Kenya’s South Lokichar Basin by Tullow Oil, where Financial Investment Decision is expected before end of the year amidst rising tensions with the Turkana local community, has been named as one of the ten developments that will shape Africa’s energy sector in 2019.
The African Energy Chamber says the year will be key for the advancement of new exploration and production development projects from West to East Africa as independents are leading the way in exploring and opening up new frontiers across Africa.
Other notable developments to watch include Senegal’s SNE field development, where Front End Engineering and Design works are ongoing and FID is expected by Woodside Energy and Cairn Energy this year, and Niger’s Amdigh oilfield development, where Savannah Petroleum’s $5m early production scheme is set to start anytime soon.
“After a year of rebound and recovery, Africa’s old and new hydrocarbons markets have an opportunity to further entrench the continent’s position as the world’s hottest oil and gas frontier in 2019,” said African Energy Chamber in a statement.
However, the year also brings a new set of dynamics and challenges set to influence the future of the industry, from presidential elections to megaprojects developments, amidst intensifying international competition.
“Ongoing bidding rounds in key existing and new African hydrocarbons markets will tell if Africa further confirms its position as the world’s new exploration hotspot and manages to attract necessary investment in its oil and gas acreages,” added the Africa Energy Chamber.
Amongst well-established African producers, OPEC members Gabon and Congo-Brazzaville each have ongoing bidding rounds. Gabon’s 12th shallow and deep-water licensing round is set to close in April 2019 and Congo-Brazzaville’s License round phase II in June 2019. With both countries struggling to implement their new Hydrocarbons Codes, the success of these rounds will tell if investors have been convinced by policy reforms developed over the past two years.
Two bigger African producers and also OPEC members, Nigeria and Angola, are set to launch landmark and out-of-the-ordinary bidding rounds this year. Nigeria will auction its gas flare sites under the Nigerian Gas Flare Commercialisation Programme, likely to happen after the February general election, and Angola will hold its Marginal Fields Bidding Round, result of a new May 2018, and to be launched at the Africa Oil and Power conference in Luanda in June 2019.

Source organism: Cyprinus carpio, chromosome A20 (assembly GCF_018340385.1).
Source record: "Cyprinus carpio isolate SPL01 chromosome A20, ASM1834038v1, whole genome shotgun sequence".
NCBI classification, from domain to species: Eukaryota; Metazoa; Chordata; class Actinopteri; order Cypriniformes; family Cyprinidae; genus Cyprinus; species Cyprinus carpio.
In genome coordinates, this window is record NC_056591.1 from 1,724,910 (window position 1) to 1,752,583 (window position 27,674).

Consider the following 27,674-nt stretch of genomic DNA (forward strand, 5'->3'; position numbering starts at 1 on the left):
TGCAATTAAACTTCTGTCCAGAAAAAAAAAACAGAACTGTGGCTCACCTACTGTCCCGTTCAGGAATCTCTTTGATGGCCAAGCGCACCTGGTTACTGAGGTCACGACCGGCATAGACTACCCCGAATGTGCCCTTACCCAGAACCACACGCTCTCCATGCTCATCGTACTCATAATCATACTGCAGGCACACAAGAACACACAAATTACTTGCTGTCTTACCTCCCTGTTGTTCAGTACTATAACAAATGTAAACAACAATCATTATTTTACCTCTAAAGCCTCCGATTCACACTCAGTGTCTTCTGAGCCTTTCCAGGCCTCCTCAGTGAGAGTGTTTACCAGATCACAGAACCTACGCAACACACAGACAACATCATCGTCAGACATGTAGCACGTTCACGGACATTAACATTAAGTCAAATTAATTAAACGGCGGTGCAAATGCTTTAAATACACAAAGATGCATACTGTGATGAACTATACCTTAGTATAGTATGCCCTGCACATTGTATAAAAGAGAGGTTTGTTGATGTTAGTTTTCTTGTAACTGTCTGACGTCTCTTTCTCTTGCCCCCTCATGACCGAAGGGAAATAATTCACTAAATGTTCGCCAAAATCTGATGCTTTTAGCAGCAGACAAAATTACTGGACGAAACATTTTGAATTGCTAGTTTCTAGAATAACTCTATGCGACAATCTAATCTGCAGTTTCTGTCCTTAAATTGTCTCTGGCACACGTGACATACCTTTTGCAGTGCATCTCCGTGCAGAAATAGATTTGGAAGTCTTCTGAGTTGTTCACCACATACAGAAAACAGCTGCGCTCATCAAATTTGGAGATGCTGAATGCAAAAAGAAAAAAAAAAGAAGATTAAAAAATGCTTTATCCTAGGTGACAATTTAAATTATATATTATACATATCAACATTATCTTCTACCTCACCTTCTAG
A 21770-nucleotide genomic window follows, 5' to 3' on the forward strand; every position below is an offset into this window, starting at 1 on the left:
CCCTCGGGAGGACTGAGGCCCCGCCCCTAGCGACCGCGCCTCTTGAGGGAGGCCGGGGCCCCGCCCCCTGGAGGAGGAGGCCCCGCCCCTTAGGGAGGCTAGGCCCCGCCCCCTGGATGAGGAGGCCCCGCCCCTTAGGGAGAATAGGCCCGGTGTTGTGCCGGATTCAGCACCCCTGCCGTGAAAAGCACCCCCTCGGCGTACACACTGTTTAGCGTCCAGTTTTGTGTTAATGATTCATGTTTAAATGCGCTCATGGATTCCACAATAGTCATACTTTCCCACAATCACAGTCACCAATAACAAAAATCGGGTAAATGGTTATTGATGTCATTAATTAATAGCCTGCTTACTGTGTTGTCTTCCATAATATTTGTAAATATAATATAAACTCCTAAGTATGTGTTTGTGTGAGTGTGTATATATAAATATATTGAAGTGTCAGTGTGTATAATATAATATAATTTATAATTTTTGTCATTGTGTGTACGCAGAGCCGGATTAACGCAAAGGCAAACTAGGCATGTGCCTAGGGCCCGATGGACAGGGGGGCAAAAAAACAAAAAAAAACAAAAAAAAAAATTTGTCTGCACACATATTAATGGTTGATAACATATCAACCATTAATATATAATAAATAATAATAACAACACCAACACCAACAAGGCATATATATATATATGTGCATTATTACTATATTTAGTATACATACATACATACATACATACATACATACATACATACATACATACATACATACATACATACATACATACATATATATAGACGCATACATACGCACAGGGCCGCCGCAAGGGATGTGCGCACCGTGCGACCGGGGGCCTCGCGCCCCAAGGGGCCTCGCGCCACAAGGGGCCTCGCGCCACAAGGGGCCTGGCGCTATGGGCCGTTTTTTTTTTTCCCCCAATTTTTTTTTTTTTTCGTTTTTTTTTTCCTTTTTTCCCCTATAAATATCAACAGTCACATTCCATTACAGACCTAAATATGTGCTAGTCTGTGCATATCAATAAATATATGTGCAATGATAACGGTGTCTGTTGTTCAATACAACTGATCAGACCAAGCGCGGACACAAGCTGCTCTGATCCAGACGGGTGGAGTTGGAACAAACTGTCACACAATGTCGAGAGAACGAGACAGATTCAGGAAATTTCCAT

With the Nigerian Petroleum Industry Bill yet to be signed and the ink still fresh on Angola’s new policy regime, both rounds will also be key in assessing investors’ interest for both countries’ business environments.
Also attracting interest is the newest and arguably one of the upcoming entrants – Ghana – holding its 1st formal licensing round set to close in May 2019 which has reportedly got the attention of 16 oil companies, including majors ExxonMobil, BP, Total and ENI.
As a hopeful new East African offshore frontier, Madagascar is also putting 44 concessions on offer until May 2019, none of which has ever been tendered or explored before. For a country without any major oil discovery to date, the ongoing license round is a wager test.
New entrants in Africa’s hydrocarbons stage are making remarkable advances towards the development of their own FLNG industry. On December 21st last year, BP finally announced its FID for phase 1 of the cross-border Greater Tortue Ahmeyim development between Senegal and Mauritania, which involves the installation of a 2.5MTPA FLNG facility. It became the third African FLNG project to reach FID after Cameroon’s 2.4MTPA Hilli Episeyo and Mozambique’s 3.4MTPA Coral South FLNG.
With Uganda set to join the club of African petroleum producers by the early 2020s, efforts are on the way to develop adequate infrastructure for the evacuation of oil that will be produced from the Lake Albert Basin. The project seemed to be positively moving forward when Uganda and Tanzania exchanged the inter-governmental agreement for the 1,443km East African Crude Oil Pipeline in May 2017.
However, the partners in the pipeline’s construction, French major Total, China’s CNOOC and Tullow Oil, are yet to make a final investment decision on the project.
Meanwhile, the Host Government Agreements are to be signed this January, but delays in concluding the pipeline’s financial deal have already pushed back Uganda’s oil production ambitions from 2020 to 2021.
The pipeline is crucial for the further integration of the East African community and to set a positive record of joint planning, financing and implementation of landmark energy projects in the region.